Yet despite the game's multitude of sins, including a frustrating camera system that frequently left me wondering where I was and what I was doing, all is completely forgiven—yes, 100-percent forgiven—thanks to the scintillating, wildly gratifying gameplay. The truth is, I had a great time with Ninja Gaiden. Playing the game gave me—I don't know how else to say this—a buzz; I felt a light-headed giddiness that I can only describe as a high of some kind. And it was a high, like most highs, that I eventually came to crave. I'd power down the Xbox, assuming I was finished for the night, only to find myself involuntarily loading up the game again a few minutes later.
And what I craved was the game's near-constant can-you-deal-with-this? challenge. Make no mistake: Ninja Gaiden is hard. Not impossible by any stretch, but hard, yes. The enemies in the game are highly skilled and almost always attacked in groups, usually sending in a pair of foes to engage me while leaving a third just out of range who seemed to be waiting for me to make a mistake. And once they spotted an opening, once I made that mistake they seemed to know I was going to eventually make, they pounced, lopping huge chunks off my health bar, sending me reeling backwards and scrambling for another blue bottle of Elixir. (I must have consumed thousands of gallons of the stuff over the course of the game.) The boss battles in particular are of the highest quality, especially the white-knuckle showdown with the Darth Vader-like Doku. Trust me, sweaty palms are guaranteed.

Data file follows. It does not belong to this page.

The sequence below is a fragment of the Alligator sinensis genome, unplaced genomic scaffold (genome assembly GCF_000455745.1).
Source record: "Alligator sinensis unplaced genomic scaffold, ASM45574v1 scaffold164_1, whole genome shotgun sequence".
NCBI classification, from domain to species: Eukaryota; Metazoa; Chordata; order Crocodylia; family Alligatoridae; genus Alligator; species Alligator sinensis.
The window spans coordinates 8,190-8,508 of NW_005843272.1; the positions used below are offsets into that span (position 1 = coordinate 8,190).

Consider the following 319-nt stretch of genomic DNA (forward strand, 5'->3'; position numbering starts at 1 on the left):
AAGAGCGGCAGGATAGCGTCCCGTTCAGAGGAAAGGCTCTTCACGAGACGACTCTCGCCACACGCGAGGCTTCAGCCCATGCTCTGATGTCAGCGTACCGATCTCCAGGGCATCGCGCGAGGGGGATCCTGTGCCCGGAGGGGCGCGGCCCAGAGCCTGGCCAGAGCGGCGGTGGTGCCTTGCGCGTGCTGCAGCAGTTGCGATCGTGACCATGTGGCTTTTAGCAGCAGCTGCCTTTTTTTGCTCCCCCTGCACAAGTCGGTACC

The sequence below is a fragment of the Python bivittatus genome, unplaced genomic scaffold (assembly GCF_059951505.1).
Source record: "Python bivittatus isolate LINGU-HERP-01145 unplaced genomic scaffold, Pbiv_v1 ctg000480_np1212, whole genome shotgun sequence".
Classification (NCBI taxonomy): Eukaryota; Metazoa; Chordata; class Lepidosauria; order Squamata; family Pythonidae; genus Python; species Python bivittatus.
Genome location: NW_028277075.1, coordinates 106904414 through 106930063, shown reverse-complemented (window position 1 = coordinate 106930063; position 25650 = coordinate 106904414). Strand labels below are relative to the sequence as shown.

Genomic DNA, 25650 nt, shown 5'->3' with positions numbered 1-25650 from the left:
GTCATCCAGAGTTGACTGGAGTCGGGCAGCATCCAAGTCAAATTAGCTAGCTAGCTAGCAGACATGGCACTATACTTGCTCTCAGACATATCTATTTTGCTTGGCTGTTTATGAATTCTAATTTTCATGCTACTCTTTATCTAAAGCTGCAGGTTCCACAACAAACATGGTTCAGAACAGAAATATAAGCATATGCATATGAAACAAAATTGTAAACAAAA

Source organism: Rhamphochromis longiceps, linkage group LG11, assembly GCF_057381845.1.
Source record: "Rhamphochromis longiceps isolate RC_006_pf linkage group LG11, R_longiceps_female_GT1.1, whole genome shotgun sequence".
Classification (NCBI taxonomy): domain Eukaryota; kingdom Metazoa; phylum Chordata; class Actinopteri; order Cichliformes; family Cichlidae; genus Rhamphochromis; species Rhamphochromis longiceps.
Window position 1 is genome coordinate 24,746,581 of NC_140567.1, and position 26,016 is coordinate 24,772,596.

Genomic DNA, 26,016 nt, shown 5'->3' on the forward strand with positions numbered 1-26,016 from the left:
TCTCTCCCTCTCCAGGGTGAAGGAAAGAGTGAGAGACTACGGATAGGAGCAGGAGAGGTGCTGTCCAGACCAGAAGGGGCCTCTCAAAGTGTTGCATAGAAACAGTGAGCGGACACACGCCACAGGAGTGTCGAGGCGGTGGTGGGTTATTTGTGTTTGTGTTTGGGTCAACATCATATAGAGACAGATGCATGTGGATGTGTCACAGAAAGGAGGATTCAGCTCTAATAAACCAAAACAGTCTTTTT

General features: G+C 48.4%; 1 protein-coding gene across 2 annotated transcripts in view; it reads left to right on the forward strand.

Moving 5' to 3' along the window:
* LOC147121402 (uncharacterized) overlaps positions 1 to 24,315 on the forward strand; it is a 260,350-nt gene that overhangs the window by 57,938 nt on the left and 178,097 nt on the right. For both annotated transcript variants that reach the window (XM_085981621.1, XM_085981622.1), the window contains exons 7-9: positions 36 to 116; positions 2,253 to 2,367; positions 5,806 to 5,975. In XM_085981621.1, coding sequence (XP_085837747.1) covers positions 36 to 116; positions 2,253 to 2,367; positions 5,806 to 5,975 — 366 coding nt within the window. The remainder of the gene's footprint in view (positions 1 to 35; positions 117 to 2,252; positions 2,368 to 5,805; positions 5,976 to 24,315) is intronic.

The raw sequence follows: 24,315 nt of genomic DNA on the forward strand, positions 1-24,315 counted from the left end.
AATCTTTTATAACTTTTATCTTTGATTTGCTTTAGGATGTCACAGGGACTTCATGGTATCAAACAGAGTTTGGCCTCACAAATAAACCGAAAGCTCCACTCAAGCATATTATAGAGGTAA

But what ultimately makes Ninja Gaiden so compulsively addictive, what gives me that heady buzz I described earlier, is the game's unique sense of discovery. I'm not talking about external discovery—exploring maps, locating scarabs, acquiring new weapons-all games have this—but what Ninja Gaiden has that very few games have is a tangible sense of self-discovery. Whenever I stumbled upon a new combo for Ryu, a new move, or a new way to dispatch enemies, I found myself thinking, I did not know I was capable of that. Even now, on my third run through the game, I'm still figuring out new, more effective ways to handle what had formerly seemed like dire situations. No longer do I flee from the Black Spider Clan, a species of lightning-quick ninja that previously left me begging for mercy. No longer do I cower before the fearsome Doku, or any enemy in the game for that matter. With a string of never-ending combos rattling off my fingertips intuitively, without thought, I now stand my ground against one and all, confident in my abilities, quite certain of my power. And it's exhilarating, in the face of such overwhelming adversity, to be able to do so.